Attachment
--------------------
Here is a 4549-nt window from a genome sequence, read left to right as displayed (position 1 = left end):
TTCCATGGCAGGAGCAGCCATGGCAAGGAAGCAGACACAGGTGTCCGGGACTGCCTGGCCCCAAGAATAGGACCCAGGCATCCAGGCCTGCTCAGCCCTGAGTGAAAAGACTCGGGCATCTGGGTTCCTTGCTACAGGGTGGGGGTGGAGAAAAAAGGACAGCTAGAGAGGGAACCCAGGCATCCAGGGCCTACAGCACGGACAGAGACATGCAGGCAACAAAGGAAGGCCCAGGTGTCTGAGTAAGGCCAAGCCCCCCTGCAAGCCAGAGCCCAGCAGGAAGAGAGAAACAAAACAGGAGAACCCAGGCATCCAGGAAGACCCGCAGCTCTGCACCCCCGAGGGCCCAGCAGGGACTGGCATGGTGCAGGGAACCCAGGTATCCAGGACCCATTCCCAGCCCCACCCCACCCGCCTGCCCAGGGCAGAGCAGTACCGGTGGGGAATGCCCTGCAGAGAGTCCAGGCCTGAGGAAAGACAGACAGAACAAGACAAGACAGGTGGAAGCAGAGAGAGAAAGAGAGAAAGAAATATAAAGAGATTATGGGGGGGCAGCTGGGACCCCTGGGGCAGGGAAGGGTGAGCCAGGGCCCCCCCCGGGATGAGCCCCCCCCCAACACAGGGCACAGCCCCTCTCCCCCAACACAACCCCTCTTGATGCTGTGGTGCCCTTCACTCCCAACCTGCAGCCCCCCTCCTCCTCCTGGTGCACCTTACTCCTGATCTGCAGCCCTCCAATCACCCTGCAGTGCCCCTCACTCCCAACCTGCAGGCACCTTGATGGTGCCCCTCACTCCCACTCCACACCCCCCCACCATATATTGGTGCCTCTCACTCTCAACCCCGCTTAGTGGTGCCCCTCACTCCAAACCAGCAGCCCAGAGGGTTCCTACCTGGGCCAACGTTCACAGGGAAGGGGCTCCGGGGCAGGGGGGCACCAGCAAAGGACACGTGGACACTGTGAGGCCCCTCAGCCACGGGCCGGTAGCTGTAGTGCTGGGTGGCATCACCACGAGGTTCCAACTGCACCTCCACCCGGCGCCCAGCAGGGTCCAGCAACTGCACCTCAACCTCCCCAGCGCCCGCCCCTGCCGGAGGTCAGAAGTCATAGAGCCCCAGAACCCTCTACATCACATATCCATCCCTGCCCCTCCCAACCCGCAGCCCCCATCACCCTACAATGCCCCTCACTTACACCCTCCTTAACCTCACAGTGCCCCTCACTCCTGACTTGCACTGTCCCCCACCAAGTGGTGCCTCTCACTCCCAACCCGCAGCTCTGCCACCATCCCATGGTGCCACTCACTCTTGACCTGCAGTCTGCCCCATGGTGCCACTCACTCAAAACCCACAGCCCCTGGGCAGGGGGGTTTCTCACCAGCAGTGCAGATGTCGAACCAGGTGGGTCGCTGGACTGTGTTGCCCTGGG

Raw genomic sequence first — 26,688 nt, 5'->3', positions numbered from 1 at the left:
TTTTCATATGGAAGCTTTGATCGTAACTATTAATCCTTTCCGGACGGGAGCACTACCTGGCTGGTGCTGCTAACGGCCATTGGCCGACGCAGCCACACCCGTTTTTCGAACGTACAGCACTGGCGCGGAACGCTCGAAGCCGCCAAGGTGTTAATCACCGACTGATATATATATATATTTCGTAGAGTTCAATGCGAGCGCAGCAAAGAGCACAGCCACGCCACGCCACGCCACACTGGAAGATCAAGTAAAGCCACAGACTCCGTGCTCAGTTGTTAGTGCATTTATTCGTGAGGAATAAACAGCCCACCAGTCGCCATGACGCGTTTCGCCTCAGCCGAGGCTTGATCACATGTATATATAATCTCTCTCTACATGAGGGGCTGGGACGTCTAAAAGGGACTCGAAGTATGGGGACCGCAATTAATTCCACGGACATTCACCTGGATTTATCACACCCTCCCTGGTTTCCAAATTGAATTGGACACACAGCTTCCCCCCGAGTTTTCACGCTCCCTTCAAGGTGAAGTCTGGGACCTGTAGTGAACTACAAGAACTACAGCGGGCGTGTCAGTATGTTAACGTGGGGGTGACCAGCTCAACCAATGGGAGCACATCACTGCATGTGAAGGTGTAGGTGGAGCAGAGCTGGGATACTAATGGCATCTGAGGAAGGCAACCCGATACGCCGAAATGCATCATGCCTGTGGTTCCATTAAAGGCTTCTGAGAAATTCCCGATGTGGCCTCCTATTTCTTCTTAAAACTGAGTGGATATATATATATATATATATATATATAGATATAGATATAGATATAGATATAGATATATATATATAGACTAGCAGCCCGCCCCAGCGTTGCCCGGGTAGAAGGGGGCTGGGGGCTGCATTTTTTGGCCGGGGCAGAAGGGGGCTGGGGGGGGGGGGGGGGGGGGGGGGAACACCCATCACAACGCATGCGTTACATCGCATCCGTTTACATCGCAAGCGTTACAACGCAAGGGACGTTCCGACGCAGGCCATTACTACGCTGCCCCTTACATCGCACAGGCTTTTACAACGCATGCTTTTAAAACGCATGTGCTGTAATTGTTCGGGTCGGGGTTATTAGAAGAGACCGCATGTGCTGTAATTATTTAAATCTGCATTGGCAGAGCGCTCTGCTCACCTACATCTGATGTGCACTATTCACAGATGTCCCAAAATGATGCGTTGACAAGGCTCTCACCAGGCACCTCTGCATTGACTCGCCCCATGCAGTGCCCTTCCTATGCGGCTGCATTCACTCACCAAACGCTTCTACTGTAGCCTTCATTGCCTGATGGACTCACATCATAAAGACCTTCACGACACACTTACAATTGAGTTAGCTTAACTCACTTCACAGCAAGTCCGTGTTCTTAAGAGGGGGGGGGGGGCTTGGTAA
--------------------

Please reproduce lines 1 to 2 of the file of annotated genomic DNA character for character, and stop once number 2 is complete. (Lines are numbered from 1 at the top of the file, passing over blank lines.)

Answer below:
Here is a 4549-nt window from a genome sequence, read left to right as displayed (position 1 = left end):
TTCCATGGCAGGAGCAGCCATGGCAAGGAAGCAGACACAGGTGTCCGGGACTGCCTGGCCCCAAGAATAGGACCCAGGCATCCAGGCCTGCTCAGCCCTGAGTGAAAAGACTCGGGCATCTGGGTTCCTTGCTACAGGGTGGGGGTGGAGAAAAAAGGACAGCTAGAGAGGGAACCCAGGCATCCAGGGCCTACAGCACGGACAGAGACATGCAGGCAACAAAGGAAGGCCCAGGTGTCTGAGTAAGGCCAAGCCCCCCTGCAAGCCAGAGCCCAGCAGGAAGAGAGAAACAAAACAGGAGAACCCAGGCATCCAGGAAGACCCGCAGCTCTGCACCCCCGAGGGCCCAGCAGGGACTGGCATGGTGCAGGGAACCCAGGTATCCAGGACCCATTCCCAGCCCCACCCCACCCGCCTGCCCAGGGCAGAGCAGTACCGGTGGGGAATGCCCTGCAGAGAGTCCAGGCCTGAGGAAAGACAGACAGAACAAGACAAGACAGGTGGAAGCAGAGAGAGAAAGAGAGAAAGAAATATAAAGAGATTATGGGGGGGCAGCTGGGACCCCTGGGGCAGGGAAGGGTGAGCCAGGGCCCCCCCCGGGATGAGCCCCCCCCCAACACAGGGCACAGCCCCTCTCCCCCAACACAACCCCTCTTGATGCTGTGGTGCCCTTCACTCCCAACCTGCAGCCCCCCTCCTCCTCCTGGTGCACCTTACTCCTGATCTGCAGCCCTCCAATCACCCTGCAGTGCCCCTCACTCCCAACCTGCAGGCACCTTGATGGTGCCCCTCACTCCCACTCCACACCCCCCCACCATATATTGGTGCCTCTCACTCTCAACCCCGCTTAGTGGTGCCCCTCACTCCAAACCAGCAGCCCAGAGGGTTCCTACCTGGGCCAACGTTCACAGGGAAGGGGCTCCGGGGCAGGGGGGCACCAGCAAAGGACACGTGGACACTGTGAGGCCCCTCAGCCACGGGCCGGTAGCTGTAGTGCTGGGTGGCATCACCACGAGGTTCCAACTGCACCTCCACCCGGCGCCCAGCAGGGTCCAGCAACTGCACCTCAACCTCCCCAGCGCCCGCCCCTGCCGGAGGTCAGAAGTCATAGAGCCCCAGAACCCTCTACATCACATATCCATCCCTGCCCCTCCCAACCCGCAGCCCCCATCACCCTACAATGCCCCTCACTTACACCCTCCTTAACCTCACAGTGCCCCTCACTCCTGACTTGCACTGTCCCCCACCAAGTGGTGCCTCTCACTCCCAACCCGCAGCTCTGCCACCATCCCATGGTGCCACTCACTCTTGACCTGCAGTCTGCCCCATGGTGCCACTCACTCAAAACCCACAGCCCCTGGGCAGGGGGGTTTCTCACCAGCAGTGCAGATGTCGAACCAGGTGGGTCGCTGGACTGTGTTGCCCTGGG